Memories are often dulled by time and my work is intended to preserve these vital experiences against further decay. As a ceramic artist, I use porcelain to create stylized botanical sculptures that are displayed on the wall and wearable pieces to adorn individuals. My porcelain bouquets express complex emotion, create conceptual portraits, and engage with individuals physically and emotionally. I establish connections between the past and present through researching intimate family memories and the cultures of my ancestors, to further emphasize an object’s ability to have a significant impact on the lives of individuals who experience my work.
I create art through labor-intensive processes by meticulously manipulating each hand-built leaf and petal. Objects and symbols ability to cary contextual weight, fascinates me. Therefore, I add numeric and conceptual meanings alongside historically researched facts by referencing specifics of my ancestors capitalizing on the themes of romanticism and floriography. When starting a new porcelain structure, I begin investigating my own family history. Like many Americans, I have a unique cultural identity. I grew up learning about the cultures of my ancestors; from the way the Meskwaki respected the land, to the way Charlemagne united the European people, and the honor with which William Wallace and his fellow Scotsmen fought. The importance of historical preservation was instilled within me at a young age.
Over the centuries culture and understanding of etiquette and object symbolism dramatically change; for example at the turn of the century nostalgia was a negative emotional experience and flowers were a way of passing secret notes. The victorians believed each flower had its own meaning. In my work, combining specific flowers together allows me to speak without ever using words. Creating my botanical porcelain structures allows me to communicate diverse emotions. In the eighteenth century nostalgia, however exaggerated, was considered a horrible disease that no solider wanted to be labeled with. I strive to create art that challenges the negative association of perceived mental disease and complex human experiences. While today nostalgia is a validated emotion that I reference within each of my art works. I want my wearable porcelain works to encourage those that have been perceived and labeled as diseased and different, to feel confident to stand tall and allow their beautiful souls to shine.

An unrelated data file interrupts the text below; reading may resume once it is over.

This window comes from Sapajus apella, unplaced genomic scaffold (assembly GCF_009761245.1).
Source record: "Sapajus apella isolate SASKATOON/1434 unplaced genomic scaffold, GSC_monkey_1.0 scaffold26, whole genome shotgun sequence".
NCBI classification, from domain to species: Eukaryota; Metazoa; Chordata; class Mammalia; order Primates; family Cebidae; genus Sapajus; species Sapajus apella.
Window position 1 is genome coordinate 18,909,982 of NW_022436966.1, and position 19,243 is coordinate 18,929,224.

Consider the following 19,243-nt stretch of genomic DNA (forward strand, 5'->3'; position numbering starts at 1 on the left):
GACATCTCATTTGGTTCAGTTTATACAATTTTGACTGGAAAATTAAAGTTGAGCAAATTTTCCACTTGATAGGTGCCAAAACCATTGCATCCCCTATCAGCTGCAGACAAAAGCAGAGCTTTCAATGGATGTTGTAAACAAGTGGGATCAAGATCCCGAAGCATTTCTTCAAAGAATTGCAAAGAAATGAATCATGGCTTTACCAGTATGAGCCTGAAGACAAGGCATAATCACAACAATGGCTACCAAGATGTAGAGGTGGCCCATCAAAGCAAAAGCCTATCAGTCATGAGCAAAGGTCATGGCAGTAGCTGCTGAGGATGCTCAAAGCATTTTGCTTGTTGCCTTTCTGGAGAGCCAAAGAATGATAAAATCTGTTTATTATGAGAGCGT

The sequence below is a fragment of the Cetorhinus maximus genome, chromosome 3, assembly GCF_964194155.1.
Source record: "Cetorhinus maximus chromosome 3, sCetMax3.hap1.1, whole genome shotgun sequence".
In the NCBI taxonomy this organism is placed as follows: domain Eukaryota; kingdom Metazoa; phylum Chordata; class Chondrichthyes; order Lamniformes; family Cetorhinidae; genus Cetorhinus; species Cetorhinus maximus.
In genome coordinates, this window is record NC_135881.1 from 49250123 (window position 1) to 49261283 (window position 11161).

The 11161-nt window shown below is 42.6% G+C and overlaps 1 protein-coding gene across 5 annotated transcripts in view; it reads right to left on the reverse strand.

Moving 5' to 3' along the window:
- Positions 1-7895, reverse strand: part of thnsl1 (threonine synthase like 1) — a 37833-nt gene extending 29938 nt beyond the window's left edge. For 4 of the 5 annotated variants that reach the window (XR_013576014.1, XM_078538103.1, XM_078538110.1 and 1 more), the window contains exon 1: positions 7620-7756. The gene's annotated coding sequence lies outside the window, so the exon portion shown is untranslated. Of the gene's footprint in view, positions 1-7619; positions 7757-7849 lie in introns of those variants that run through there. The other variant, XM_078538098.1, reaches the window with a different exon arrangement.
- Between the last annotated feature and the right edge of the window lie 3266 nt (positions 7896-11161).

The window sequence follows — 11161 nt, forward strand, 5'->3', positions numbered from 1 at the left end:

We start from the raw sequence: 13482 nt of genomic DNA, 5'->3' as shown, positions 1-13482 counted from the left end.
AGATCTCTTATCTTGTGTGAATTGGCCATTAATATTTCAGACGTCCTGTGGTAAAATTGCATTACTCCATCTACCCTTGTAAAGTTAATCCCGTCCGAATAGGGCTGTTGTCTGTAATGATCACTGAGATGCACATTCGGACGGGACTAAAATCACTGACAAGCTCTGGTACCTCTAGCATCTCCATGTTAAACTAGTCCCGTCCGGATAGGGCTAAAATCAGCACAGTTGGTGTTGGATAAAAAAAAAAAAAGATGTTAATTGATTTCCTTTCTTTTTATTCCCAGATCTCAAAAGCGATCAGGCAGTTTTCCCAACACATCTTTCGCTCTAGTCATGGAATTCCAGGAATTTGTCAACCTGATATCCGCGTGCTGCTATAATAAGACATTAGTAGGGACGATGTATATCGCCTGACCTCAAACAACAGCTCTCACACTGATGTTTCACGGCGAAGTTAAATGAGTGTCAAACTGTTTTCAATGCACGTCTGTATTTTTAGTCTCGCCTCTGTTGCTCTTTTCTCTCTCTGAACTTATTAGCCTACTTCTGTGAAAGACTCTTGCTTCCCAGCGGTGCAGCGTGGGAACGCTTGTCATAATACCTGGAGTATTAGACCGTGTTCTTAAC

Memories are the most valuable possession we will ever own; we are essentially the product of our memories. The psychological impact on an individual who is no longer in possession of those memories feels disconnected, disoriented, and can be devastating. I have auditory and visual processing disorders that affect how my brain processes information. I am at an increased risk for developing alzheimer’s and dementia, already prevalent in my immediate family. We define ourselves by our past experiences and the memories associated with them. Not being able to remember precious moments in life is a terrifying reality to face. My art is a way of preserving with attentive detail, my own memories and emotions, while revitalizing and honoring the traditions of my ancestors.
Ashley Jeneé is an artist who communicates complex human emotion through delicate porcelain arrangements. The subjects of her works are closely tied to her deep connection to the earth and referencing the hardships her ancestors experienced through beauty. These works often include fine floral/botanical sculptures adorning larger wall or wearable designs. Jeneé received her Bachelors of Fine Arts from Austin Peay State University, a post-baccalaureate from the University of Florida, and a residency at La Meridiana International School of Ceramics in Tuscany. Jeneé has primarily created her porcelain artworks in Tennessee, Massachusetts and Florida with her work exhibited both nationally and internationally.